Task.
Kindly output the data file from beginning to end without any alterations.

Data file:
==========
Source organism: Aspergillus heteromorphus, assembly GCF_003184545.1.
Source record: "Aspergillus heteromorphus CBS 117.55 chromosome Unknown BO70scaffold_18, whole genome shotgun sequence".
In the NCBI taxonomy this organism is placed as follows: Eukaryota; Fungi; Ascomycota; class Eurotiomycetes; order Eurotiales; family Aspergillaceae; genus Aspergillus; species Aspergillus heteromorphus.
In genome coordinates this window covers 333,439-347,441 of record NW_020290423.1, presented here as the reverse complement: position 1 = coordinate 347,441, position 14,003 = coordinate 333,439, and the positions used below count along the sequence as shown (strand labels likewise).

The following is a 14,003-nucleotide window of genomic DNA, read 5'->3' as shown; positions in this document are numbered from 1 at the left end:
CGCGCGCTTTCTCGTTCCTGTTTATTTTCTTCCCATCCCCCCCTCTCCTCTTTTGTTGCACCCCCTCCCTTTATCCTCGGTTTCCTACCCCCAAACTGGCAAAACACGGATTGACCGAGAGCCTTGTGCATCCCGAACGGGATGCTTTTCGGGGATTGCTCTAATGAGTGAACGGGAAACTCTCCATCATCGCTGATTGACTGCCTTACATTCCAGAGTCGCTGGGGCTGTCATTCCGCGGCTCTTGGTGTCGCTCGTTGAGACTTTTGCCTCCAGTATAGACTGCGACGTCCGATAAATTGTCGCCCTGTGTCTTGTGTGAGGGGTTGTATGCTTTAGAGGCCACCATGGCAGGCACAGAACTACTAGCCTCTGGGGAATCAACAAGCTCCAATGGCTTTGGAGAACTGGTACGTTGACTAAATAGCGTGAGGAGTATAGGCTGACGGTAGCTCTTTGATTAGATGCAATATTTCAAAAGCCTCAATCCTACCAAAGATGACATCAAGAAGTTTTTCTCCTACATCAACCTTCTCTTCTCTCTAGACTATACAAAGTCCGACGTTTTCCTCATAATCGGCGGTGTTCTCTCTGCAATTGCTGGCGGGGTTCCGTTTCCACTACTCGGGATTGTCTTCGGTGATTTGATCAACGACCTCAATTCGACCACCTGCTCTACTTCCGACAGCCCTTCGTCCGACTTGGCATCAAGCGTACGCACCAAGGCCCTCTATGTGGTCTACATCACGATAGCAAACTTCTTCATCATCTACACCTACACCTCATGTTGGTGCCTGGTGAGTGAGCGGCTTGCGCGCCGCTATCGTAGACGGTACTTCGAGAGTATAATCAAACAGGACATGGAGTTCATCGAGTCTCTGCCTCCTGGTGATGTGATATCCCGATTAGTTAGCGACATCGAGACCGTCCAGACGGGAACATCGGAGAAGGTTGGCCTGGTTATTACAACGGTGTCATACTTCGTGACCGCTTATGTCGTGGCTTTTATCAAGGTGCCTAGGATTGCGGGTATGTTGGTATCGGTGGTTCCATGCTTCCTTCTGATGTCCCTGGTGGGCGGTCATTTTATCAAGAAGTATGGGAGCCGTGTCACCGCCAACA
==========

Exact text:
Source organism: Aspergillus heteromorphus, assembly GCF_003184545.1.
Source record: "Aspergillus heteromorphus CBS 117.55 chromosome Unknown BO70scaffold_18, whole genome shotgun sequence".
In the NCBI taxonomy this organism is placed as follows: Eukaryota; Fungi; Ascomycota; class Eurotiomycetes; order Eurotiales; family Aspergillaceae; genus Aspergillus; species Aspergillus heteromorphus.
In genome coordinates this window covers 333,439-347,441 of record NW_020290423.1, presented here as the reverse complement: position 1 = coordinate 347,441, position 14,003 = coordinate 333,439, and the positions used below count along the sequence as shown (strand labels likewise).

The following is a 14,003-nucleotide window of genomic DNA, read 5'->3' as shown; positions in this document are numbered from 1 at the left end:
CGCGCGCTTTCTCGTTCCTGTTTATTTTCTTCCCATCCCCCCCTCTCCTCTTTTGTTGCACCCCCTCCCTTTATCCTCGGTTTCCTACCCCCAAACTGGCAAAACACGGATTGACCGAGAGCCTTGTGCATCCCGAACGGGATGCTTTTCGGGGATTGCTCTAATGAGTGAACGGGAAACTCTCCATCATCGCTGATTGACTGCCTTACATTCCAGAGTCGCTGGGGCTGTCATTCCGCGGCTCTTGGTGTCGCTCGTTGAGACTTTTGCCTCCAGTATAGACTGCGACGTCCGATAAATTGTCGCCCTGTGTCTTGTGTGAGGGGTTGTATGCTTTAGAGGCCACCATGGCAGGCACAGAACTACTAGCCTCTGGGGAATCAACAAGCTCCAATGGCTTTGGAGAACTGGTACGTTGACTAAATAGCGTGAGGAGTATAGGCTGACGGTAGCTCTTTGATTAGATGCAATATTTCAAAAGCCTCAATCCTACCAAAGATGACATCAAGAAGTTTTTCTCCTACATCAACCTTCTCTTCTCTCTAGACTATACAAAGTCCGACGTTTTCCTCATAATCGGCGGTGTTCTCTCTGCAATTGCTGGCGGGGTTCCGTTTCCACTACTCGGGATTGTCTTCGGTGATTTGATCAACGACCTCAATTCGACCACCTGCTCTACTTCCGACAGCCCTTCGTCCGACTTGGCATCAAGCGTACGCACCAAGGCCCTCTATGTGGTCTACATCACGATAGCAAACTTCTTCATCATCTACACCTACACCTCATGTTGGTGCCTGGTGAGTGAGCGGCTTGCGCGCCGCTATCGTAGACGGTACTTCGAGAGTATAATCAAACAGGACATGGAGTTCATCGAGTCTCTGCCTCCTGGTGATGTGATATCCCGATTAGTTAGCGACATCGAGACCGTCCAGACGGGAACATCGGAGAAGGTTGGCCTGGTTATTACAACGGTGTCATACTTCGTGACCGCTTATGTCGTGGCTTTTATCAAGGTGCCTAGGATTGCGGGTATGTTGGTATCGGTGGTTCCATGCTTCCTTCTGATGTCCCTGGTGGGCGGTCATTTTATCAAGAAGTATGGGAGCCGTGTCACCGCCAACA